Now you can watch TV without getting lost. By combining a TV tuner with GPS you now only need to take one device rather than two when travelling.
In a market filled with USB TV tuner sticks, AVerMedia decided to do something different by including a GPS (global positioning system) in their TV tuner stick. We have no idea why they would do this, but we assume it could be useful if you are travelling and only want to carry one device rather than two.
Physically, the DVB-T Volar GPS looks fairly much the same as any other USB tuner stick, with USB connector on one end and antenna connector on the other. The top of the unit conceals the built-in GPS patch antenna and there is a small socket on the side to attach an optional external GPS antenna. The supplied remote control fits nicely in the hand with large buttons that are well labelled and easy to use. The top set of buttons controls screen position, grey buttons in the middle access special functions, four centre buttons control channel, volume and full screen, while a set of buttons at the bottom control recording and playback. Unfortunately, the remote only works with the supplied AVerTV application, even though the stick itself is compatible with Media Centre.
Installing the DVB-T Volar GPS was straightforward. The software loaded without issue and the stick quickly found all available digital channels. Since the card does not support analogue reception it is not possible to watch Channel 31, or use it in an area not serviced by digital broadcasts.
The supplied AVerTV PVR application is easy enough to use although, in our view, the interface is somewhat clumsy. AVerTV allows you to watch TV, and record TV as native MPEG-2 or compress it in real time to medium resolution (320 x 200) MPEG-4 for viewing on iPods and compatible media players. Native MPEG-2 recordings were flawless, while the compressed MPEG-4 recordings would be fine for the small screen but noticeably blocky when viewing on a monitor. Unfortunately you cannot tweak recording parameters for higher quality MPEG-4 recordings.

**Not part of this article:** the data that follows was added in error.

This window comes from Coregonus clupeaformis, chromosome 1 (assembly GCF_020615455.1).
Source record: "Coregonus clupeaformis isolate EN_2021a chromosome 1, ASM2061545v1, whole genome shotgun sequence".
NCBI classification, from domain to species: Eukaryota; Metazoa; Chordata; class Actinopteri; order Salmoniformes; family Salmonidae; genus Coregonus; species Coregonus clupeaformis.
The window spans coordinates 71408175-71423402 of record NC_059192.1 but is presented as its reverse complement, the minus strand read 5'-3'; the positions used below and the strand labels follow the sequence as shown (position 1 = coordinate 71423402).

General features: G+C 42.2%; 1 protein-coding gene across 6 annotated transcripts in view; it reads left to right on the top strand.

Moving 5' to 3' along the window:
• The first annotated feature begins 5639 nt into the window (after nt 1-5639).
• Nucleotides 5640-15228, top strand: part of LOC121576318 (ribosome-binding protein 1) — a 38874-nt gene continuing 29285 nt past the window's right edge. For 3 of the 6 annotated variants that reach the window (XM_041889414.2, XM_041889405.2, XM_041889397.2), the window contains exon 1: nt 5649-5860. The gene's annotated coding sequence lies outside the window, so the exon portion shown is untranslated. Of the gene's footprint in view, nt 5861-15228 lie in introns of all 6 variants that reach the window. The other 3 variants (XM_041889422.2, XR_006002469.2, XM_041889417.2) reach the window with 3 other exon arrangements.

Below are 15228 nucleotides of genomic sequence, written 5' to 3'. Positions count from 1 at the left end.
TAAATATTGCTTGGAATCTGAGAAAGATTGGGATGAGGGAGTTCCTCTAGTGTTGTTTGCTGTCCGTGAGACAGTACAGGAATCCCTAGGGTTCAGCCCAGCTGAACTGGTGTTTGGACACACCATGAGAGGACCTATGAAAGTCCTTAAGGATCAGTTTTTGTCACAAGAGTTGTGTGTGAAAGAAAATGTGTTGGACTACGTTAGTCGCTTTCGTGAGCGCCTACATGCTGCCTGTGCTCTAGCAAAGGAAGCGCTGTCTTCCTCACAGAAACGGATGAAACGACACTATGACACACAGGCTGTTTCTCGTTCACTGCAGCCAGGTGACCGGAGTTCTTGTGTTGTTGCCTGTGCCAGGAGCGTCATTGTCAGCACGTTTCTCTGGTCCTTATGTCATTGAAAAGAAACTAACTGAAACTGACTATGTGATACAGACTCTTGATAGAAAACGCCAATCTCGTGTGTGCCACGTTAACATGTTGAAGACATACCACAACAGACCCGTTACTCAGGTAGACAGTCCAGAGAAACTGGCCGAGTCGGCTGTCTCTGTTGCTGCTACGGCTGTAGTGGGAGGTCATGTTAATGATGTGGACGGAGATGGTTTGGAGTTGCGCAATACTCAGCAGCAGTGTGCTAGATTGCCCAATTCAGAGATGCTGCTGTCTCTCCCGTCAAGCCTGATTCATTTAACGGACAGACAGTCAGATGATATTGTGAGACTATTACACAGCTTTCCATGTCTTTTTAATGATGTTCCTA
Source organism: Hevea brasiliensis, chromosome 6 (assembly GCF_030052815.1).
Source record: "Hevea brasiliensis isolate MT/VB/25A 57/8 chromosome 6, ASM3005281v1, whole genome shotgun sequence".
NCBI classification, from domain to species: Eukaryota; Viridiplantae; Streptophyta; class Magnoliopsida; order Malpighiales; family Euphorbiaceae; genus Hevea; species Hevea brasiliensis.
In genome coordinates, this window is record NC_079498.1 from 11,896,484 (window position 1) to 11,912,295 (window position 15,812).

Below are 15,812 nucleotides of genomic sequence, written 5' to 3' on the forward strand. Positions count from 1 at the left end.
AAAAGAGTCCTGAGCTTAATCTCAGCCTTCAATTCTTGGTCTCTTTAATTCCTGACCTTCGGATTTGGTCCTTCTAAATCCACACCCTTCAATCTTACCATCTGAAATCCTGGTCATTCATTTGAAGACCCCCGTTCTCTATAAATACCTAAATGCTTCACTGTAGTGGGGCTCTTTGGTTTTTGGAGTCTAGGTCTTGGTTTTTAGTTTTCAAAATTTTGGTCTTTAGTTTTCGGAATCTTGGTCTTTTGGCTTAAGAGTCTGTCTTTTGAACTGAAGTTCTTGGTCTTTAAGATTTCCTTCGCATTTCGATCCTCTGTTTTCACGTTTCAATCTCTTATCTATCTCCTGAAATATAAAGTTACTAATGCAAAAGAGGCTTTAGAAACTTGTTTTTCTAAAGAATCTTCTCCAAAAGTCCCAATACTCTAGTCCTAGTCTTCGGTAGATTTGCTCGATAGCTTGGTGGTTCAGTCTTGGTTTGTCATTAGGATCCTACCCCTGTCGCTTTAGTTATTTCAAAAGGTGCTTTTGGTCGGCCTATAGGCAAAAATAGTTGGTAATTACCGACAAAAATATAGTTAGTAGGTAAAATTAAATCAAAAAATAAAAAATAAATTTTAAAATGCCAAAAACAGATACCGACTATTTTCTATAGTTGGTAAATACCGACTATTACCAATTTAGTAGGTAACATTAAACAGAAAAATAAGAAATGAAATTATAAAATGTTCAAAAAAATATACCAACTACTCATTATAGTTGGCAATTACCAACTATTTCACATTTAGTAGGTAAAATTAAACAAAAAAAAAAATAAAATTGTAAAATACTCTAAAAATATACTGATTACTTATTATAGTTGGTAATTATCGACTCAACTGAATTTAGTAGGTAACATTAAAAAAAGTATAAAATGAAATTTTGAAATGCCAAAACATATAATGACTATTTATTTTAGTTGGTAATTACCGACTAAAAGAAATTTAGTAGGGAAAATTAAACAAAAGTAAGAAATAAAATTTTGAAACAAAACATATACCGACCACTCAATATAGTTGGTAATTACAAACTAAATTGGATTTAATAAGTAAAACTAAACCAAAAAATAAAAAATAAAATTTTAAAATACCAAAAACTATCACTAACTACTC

Since the stick only has a single tuner, it's not possible to watch more than one channel at a time, although the software does support Picture in Picture, which allows you to watch multiple instances of the same broadcaster (eg. ABC1 and ABC2). There is also a 16-channel preview function which displays a few seconds from each channel, giving you a screen full of thumbnails from the last scenes shown. Cute, but not much use.
The EPG was a little sluggish and, annoyingly, would only refresh from the channel being viewed. Unlike some other tuner devices (and PVRs) that retrieve the entire EPG, you need to manually select each channel and refresh the EPG to build up the full EPG.
AVerTV supports most PVR functionality including timer record, recording from the EPG and time slip recording to allow you to pause and fast forward live TV. Unfortunately, external EPGs such as IceTV are not supported, nor is it possible to remotely schedule recordings. The software also did not recognise our dual monitor configuration and only displayed TV on the primary monitor.
If you don’t like AVerTV, the USB tuner is fully compatible with Vista Media Centre, where it had no trouble finding all available channels and worked well apart from the unsupported remote.
Instead of dual tuners, analogue tuner or FM radio like most other USB tuner sticks, the DVB-T Volar GPS comes with a GPS. The supplied PaPaGO software is only a trial version, which works for three months in Europe but only 14 days in Australia. While we did not extensively test the GPS functionality, we were not impressed with the software, at least for Victoria, as it was lacking in detail and failed to accurately position our office (being out by about 5kms to the north-west the first time and then about 3kms to the north-east the second time). More testing would confirm whether the fault lay with the software, the hardware or the need for an external antenna.
Overall this card performed very well with digital TV. We liked the real-time compression to MPEG4 and its compatibility with Media Centre. We're not too sure about the combination, as we'd probably prefer an analogue tuner and inputs to a GPS, but at least now you have a choice.